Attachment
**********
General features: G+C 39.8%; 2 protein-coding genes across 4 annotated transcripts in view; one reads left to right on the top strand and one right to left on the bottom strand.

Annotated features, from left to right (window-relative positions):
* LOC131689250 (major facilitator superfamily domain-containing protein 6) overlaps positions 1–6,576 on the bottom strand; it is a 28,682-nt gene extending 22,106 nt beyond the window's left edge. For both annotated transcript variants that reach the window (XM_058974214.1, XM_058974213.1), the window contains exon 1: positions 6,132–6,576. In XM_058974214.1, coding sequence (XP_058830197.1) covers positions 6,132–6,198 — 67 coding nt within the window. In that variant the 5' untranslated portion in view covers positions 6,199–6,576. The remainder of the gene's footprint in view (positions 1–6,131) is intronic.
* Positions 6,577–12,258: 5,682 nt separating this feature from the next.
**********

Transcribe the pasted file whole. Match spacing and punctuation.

General features: G+C 39.8%; 2 protein-coding genes across 4 annotated transcripts in view; one reads left to right on the top strand and one right to left on the bottom strand.

Annotated features, from left to right (window-relative positions):
* LOC131689250 (major facilitator superfamily domain-containing protein 6) overlaps positions 1–6,576 on the bottom strand; it is a 28,682-nt gene extending 22,106 nt beyond the window's left edge. For both annotated transcript variants that reach the window (XM_058974214.1, XM_058974213.1), the window contains exon 1: positions 6,132–6,576. In XM_058974214.1, coding sequence (XP_058830197.1) covers positions 6,132–6,198 — 67 coding nt within the window. In that variant the 5' untranslated portion in view covers positions 6,199–6,576. The remainder of the gene's footprint in view (positions 1–6,131) is intronic.
* Positions 6,577–12,258: 5,682 nt separating this feature from the next.